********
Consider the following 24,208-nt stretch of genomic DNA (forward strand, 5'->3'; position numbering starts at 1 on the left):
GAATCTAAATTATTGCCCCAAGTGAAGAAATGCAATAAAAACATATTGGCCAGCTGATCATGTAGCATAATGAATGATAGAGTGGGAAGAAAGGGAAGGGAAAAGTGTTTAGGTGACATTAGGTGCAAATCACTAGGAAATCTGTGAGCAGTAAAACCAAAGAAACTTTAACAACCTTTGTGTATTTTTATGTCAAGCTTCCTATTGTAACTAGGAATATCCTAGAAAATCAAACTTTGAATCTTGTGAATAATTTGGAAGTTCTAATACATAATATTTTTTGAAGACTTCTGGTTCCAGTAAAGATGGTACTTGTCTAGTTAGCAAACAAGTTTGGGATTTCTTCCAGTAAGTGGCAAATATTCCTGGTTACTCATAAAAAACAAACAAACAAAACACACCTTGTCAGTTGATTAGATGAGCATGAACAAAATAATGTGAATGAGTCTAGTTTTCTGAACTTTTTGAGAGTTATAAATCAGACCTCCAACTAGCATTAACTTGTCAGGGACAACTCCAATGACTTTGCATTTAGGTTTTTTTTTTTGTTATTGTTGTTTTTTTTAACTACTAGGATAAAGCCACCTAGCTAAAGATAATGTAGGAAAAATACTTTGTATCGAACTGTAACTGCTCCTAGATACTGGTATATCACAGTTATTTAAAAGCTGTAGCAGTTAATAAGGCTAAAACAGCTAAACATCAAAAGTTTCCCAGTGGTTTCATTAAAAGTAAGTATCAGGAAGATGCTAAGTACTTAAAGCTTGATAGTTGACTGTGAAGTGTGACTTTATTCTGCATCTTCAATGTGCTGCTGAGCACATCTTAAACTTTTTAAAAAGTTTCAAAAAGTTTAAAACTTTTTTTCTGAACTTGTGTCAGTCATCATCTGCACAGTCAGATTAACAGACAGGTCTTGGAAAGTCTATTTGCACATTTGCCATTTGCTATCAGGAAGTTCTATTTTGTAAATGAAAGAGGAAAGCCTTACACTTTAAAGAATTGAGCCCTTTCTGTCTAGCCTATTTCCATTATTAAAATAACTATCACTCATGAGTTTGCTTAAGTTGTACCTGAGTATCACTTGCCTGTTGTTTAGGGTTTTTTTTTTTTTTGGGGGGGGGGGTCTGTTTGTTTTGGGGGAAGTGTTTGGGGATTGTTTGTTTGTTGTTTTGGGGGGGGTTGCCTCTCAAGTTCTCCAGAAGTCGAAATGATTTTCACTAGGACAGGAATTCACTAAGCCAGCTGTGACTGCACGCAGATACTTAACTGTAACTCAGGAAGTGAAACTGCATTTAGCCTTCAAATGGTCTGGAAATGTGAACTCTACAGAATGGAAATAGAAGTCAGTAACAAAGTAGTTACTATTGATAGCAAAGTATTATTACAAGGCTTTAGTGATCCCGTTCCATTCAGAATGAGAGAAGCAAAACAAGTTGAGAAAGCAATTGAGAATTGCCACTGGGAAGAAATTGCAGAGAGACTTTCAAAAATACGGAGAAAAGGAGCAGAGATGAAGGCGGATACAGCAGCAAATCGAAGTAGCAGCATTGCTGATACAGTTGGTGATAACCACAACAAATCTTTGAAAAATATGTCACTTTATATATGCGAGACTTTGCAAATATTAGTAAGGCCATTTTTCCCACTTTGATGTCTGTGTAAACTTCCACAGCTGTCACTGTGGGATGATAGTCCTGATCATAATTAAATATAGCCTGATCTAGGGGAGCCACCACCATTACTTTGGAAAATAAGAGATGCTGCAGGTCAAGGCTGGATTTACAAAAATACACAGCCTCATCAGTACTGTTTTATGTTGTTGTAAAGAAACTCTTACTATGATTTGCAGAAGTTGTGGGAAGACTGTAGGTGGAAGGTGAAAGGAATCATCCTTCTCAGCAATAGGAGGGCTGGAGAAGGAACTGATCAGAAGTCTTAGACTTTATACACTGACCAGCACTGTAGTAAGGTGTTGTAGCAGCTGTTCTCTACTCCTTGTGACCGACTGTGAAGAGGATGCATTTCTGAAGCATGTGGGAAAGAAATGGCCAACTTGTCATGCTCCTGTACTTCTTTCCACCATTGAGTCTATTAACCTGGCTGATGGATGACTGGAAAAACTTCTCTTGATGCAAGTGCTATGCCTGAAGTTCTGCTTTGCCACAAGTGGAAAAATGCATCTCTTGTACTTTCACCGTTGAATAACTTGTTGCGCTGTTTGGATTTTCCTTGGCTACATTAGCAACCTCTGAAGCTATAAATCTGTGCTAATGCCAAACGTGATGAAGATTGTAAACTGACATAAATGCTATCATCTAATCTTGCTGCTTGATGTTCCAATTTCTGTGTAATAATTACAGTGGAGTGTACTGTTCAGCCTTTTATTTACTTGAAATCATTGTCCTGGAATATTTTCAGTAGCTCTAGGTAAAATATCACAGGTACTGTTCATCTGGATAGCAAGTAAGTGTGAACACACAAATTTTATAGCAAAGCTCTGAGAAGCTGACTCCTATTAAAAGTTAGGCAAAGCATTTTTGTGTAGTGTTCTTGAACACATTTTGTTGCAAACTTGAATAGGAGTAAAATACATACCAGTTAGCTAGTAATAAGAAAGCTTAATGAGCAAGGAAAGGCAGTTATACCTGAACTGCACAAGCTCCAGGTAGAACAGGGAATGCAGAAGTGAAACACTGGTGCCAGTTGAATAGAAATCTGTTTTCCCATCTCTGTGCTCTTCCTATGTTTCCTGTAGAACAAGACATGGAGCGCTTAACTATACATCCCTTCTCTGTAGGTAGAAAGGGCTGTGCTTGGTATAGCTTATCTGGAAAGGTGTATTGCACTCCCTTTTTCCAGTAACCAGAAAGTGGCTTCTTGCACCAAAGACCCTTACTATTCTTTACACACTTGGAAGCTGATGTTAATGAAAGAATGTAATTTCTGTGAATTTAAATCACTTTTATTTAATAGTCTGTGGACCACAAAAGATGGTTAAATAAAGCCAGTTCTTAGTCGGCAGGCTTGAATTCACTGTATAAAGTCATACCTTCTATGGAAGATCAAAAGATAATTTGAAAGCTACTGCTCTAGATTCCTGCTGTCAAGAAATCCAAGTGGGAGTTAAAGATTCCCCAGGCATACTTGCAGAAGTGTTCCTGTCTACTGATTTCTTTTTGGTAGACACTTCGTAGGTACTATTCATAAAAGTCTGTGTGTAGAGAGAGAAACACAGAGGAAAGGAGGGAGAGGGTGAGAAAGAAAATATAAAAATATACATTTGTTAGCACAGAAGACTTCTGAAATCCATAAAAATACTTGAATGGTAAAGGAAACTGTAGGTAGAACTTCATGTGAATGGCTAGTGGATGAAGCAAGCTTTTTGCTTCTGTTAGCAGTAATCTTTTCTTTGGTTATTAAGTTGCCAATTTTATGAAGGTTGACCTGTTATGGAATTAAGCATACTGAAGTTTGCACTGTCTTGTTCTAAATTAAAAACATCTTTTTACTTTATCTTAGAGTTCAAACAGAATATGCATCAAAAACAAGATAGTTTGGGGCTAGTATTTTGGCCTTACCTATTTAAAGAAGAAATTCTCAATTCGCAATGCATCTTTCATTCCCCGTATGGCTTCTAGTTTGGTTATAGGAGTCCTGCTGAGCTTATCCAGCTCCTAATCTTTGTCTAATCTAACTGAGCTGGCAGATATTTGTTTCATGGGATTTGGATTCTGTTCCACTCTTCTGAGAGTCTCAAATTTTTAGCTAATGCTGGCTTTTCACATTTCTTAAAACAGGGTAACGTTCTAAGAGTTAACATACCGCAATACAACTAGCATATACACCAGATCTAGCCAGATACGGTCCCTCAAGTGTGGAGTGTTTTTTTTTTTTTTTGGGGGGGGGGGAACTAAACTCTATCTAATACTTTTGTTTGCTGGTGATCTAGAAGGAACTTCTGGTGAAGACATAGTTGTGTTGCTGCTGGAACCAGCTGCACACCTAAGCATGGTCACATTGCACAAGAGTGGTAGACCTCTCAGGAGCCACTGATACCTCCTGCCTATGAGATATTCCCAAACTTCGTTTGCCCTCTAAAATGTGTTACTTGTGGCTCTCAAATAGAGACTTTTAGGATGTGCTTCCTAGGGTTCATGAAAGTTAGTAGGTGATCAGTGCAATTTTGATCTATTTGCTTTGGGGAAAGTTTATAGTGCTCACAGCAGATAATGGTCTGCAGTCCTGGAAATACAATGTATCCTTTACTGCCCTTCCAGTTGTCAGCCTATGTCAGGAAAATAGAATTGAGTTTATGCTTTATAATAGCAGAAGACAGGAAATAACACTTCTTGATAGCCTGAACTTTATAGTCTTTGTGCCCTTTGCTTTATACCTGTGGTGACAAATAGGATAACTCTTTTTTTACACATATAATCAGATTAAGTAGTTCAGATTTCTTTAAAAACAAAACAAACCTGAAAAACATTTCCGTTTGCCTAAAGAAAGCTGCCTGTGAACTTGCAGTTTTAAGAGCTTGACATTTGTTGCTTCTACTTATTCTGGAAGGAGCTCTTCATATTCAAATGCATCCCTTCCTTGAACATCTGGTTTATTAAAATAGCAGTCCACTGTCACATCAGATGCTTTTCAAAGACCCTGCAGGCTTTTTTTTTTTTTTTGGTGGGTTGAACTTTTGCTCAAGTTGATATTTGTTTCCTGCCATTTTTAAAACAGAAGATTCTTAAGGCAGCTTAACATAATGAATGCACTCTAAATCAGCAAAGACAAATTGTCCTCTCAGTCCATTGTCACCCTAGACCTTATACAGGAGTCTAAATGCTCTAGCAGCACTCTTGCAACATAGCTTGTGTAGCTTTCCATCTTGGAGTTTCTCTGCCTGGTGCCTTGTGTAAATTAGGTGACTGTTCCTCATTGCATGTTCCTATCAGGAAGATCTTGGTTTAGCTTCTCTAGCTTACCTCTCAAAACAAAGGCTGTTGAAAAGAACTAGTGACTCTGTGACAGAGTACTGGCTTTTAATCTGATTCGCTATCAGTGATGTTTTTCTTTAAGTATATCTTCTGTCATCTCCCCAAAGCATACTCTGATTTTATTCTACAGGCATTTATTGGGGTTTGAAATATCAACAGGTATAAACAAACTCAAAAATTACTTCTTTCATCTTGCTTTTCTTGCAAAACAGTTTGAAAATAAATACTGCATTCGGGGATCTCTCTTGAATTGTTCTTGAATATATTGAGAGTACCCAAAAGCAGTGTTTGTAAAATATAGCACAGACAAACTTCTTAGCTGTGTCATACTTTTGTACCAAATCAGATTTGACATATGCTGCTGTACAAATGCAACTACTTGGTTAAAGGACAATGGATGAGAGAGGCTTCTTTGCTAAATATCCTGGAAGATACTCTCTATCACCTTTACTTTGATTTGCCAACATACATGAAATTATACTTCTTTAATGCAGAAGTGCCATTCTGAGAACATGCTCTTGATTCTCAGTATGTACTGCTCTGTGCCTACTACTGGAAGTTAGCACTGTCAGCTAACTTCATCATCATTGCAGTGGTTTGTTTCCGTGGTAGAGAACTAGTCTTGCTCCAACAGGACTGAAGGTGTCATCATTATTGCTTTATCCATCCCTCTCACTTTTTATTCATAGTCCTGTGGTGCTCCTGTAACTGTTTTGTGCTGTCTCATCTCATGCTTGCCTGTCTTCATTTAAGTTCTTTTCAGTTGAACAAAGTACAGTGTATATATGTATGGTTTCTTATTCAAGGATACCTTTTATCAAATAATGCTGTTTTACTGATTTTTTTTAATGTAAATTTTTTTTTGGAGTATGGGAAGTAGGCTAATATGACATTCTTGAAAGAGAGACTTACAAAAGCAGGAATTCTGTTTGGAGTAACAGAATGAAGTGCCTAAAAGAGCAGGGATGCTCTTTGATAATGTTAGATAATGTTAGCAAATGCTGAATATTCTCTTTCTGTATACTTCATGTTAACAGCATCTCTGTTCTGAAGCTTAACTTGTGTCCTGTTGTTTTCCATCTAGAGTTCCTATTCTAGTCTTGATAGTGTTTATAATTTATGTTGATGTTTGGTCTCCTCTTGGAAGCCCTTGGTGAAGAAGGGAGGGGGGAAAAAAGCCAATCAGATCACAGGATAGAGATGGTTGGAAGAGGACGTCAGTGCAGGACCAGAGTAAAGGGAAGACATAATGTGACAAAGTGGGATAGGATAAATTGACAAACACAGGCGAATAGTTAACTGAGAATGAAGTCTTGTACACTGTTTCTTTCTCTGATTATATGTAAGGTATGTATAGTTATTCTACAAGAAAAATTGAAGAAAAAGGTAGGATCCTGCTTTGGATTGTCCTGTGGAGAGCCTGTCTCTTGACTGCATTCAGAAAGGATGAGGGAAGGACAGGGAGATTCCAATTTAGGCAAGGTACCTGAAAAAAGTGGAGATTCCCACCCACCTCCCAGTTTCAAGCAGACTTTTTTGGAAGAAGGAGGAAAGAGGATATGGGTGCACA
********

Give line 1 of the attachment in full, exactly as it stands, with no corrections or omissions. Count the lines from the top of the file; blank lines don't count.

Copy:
Consider the following 24,208-nt stretch of genomic DNA (forward strand, 5'->3'; position numbering starts at 1 on the left):